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The Elkington Report

Will big oil CEOs be tomorrow's birds on telephone wires?

To those responsible for evolving our economic future: We need to tackle our past, present and future challenges simultaneously.

Birds on a wire

Image via Shutterstock/Canaran

Sometimes the future becomes visible in the present. During our time at the COP26 climate summit, we discovered that the number of fossil fuel industry delegates outnumbered those from any single country. Activists saw this, no doubt accurately, as a concerted attempt to slow down — or stall — timely action to address the climate emergency. But maybe we should view the news in a different light.

If you think of the past as a different country, as L.P. Hartley famously put it, where they do things differently, those 500 fossil folk could be seen as dinosaurs protesting the rise of a transformed energy landscape. A transformation that even they increasingly see as pretty much inevitable, just a matter of time.

Maybe they can take some small comfort from the fact that a few surviving dinosaurs adapted and became the birds that populate our skies and telephone wires. There will be gas, oil and even coal enterprises in the future, but not as we know them today. Perhaps we should picture the CEOs of oil giants such as ExxonMobil, BP, Shell and Saudi Aramco sitting on telephone wires and TV aerials in different parts of tomorrow’s world?

For some sense of how this is likely to shape up, explore RethinkX’s startling recent energy report. The forecast: Solar, wind and battery technologies will outflank and outrun fossil fuel and nuclear technologies within an astonishingly short period of time. COP26 saw big fossil fuel producers (notably Saudi Arabi and Russia) and users (notably China) working hard to stem the tide, but as Britain’s King Canute famously discovered, it’s not much use telling the tide to turn. Your throne is first inundated, then washed away.

None of this is new, of course. Our energy economy has been massively disrupted in the past. Indeed, as I rode the train north to Glasgow ahead of the event, I was reading Jeremy Paxman’s new book on the critical role coal played in Britain’s rise to global power. Among an almost infinite number of other things, it fueled both the Finnieston Crane — which loomed over the COP26 Blue Zone, where the negotiations took place — and the steam locomotives that the crane once lowered into waiting ships for export around the world.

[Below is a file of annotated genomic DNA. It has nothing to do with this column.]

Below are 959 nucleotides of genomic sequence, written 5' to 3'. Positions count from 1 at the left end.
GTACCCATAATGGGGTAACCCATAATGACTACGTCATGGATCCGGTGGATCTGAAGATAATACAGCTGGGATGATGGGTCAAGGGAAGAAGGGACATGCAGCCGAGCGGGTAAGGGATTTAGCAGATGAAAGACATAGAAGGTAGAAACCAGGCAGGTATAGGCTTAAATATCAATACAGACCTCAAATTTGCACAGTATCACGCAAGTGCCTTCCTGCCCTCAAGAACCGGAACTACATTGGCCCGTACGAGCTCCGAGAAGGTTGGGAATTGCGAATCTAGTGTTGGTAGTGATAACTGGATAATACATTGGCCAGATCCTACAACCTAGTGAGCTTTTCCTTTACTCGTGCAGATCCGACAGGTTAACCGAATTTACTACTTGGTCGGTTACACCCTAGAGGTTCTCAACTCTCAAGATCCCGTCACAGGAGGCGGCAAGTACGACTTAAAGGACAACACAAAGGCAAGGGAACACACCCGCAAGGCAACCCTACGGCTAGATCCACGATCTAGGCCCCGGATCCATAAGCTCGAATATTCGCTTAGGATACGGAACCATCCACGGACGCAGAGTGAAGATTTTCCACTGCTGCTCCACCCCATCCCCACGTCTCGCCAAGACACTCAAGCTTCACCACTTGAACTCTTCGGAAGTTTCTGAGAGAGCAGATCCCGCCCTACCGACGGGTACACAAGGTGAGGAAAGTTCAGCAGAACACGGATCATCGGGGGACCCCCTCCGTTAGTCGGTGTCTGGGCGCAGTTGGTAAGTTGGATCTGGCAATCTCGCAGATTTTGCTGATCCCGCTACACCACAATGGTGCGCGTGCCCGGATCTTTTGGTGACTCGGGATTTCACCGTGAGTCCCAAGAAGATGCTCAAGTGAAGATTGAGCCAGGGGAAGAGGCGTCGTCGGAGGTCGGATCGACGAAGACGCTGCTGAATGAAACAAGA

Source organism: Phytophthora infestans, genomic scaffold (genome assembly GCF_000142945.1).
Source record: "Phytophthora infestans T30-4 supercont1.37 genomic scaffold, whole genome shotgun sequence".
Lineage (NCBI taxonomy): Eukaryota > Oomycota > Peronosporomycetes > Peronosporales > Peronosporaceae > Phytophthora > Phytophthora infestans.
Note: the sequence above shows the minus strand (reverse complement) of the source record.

Finnieston Crane

The old: Towering over COP26 Blue Zone, the Finnieston Crane once loaded steam locomotives onto ships for export. Photo courtesy of John Elkington

The coal industry’s toll was horrific — and is still being paid. Paxman’s "Black Gold" opens with the terrible story of the Hartley mining disaster of 1862. This single catastrophe created 103 widows and left 257 children and 47 dependent adults with no means of support. Ages of the dead ranged from 71 down to 10 — indeed, a single family lost seven children and teenagers.

Clearly, the Industrial Revolution was no paradise for young people, but perhaps they had it easy in contrast to the future prospects of young people now alive as the consequences of all the coal, oil and gas we have burned come home to roost.

In fact, it was striking how many voices at COP26 were busily heralding the end of coal as a fuel. New agreements included a pledge signed by 25 countries, including the United States and Canada, to stop public financing of overseas fossil fuel projects by the end of 2022. The U.K. also unveiled its Global Coal to Clean Power Transition, featuring new commitments from 23 countries, including Poland, South Korea and Indonesia, to phase out coal power.

"Today, I think we can say that the end of coal is in sight," said Alok Sharma, president of COP26, but where were the big coal-burners, including China? Burning more coal than ever in the midst of the latest energy crisis is the uncomfortable truth.